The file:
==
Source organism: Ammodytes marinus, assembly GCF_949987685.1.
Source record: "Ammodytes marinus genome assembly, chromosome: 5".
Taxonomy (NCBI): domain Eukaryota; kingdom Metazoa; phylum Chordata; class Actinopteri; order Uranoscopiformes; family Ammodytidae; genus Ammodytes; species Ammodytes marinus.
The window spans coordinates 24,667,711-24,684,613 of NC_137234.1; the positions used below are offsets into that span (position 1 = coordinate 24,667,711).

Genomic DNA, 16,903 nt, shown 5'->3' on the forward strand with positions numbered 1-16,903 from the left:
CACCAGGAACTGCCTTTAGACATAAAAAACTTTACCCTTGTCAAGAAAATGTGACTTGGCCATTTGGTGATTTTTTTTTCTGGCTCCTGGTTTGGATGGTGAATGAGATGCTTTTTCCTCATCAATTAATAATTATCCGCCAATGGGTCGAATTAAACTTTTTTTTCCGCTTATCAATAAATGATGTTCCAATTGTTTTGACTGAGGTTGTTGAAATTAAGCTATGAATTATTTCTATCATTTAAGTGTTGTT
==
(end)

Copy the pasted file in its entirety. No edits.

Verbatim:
Source organism: Ammodytes marinus, assembly GCF_949987685.1.
Source record: "Ammodytes marinus genome assembly, chromosome: 5".
Taxonomy (NCBI): domain Eukaryota; kingdom Metazoa; phylum Chordata; class Actinopteri; order Uranoscopiformes; family Ammodytidae; genus Ammodytes; species Ammodytes marinus.
The window spans coordinates 24,667,711-24,684,613 of NC_137234.1; the positions used below are offsets into that span (position 1 = coordinate 24,667,711).

Genomic DNA, 16,903 nt, shown 5'->3' on the forward strand with positions numbered 1-16,903 from the left:
CACCAGGAACTGCCTTTAGACATAAAAAACTTTACCCTTGTCAAGAAAATGTGACTTGGCCATTTGGTGATTTTTTTTTCTGGCTCCTGGTTTGGATGGTGAATGAGATGCTTTTTCCTCATCAATTAATAATTATCCGCCAATGGGTCGAATTAAACTTTTTTTTCCGCTTATCAATAAATGATGTTCCAATTGTTTTGACTGAGGTTGTTGAAATTAAGCTATGAATTATTTCTATCATTTAAGTGTTGTT